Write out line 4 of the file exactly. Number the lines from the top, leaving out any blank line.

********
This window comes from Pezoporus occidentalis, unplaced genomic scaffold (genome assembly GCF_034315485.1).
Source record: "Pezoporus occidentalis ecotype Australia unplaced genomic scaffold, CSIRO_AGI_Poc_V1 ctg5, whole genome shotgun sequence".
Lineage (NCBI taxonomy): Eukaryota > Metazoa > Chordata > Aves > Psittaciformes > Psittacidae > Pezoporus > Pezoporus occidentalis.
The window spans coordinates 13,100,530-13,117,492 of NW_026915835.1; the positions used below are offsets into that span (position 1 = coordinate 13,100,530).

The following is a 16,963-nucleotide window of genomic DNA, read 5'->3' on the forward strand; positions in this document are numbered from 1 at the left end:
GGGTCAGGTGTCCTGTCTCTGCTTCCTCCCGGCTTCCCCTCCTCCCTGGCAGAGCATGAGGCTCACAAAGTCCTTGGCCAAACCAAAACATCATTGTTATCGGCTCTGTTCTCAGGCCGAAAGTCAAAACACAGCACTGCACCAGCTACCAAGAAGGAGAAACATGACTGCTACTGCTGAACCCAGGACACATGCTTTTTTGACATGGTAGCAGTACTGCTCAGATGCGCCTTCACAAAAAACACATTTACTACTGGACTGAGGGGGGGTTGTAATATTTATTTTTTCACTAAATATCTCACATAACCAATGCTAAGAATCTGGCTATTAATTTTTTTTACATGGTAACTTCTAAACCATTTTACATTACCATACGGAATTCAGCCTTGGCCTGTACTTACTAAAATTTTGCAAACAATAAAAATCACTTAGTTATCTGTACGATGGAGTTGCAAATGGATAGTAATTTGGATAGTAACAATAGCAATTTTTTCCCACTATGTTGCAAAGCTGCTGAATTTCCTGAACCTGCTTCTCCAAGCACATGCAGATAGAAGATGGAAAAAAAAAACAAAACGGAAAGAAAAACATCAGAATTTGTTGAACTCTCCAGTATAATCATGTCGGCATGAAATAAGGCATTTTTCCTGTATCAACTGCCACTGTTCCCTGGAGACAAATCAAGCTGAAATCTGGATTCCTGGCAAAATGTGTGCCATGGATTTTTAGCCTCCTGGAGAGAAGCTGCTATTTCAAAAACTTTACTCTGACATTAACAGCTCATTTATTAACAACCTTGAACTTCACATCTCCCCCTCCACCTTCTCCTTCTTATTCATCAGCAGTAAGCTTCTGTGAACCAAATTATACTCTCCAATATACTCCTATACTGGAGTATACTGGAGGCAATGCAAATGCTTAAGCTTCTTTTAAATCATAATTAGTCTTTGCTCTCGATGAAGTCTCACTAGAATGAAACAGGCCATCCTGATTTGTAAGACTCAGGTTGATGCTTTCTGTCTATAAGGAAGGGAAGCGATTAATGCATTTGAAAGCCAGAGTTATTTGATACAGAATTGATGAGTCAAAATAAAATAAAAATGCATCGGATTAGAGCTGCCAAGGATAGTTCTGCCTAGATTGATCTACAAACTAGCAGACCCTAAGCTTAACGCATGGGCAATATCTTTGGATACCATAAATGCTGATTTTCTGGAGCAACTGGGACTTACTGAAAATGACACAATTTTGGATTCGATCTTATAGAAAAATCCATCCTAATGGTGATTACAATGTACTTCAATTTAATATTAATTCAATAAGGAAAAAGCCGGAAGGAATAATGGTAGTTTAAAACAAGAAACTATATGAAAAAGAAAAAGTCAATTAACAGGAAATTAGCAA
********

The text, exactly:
The window spans coordinates 13,100,530-13,117,492 of NW_026915835.1; the positions used below are offsets into that span (position 1 = coordinate 13,100,530).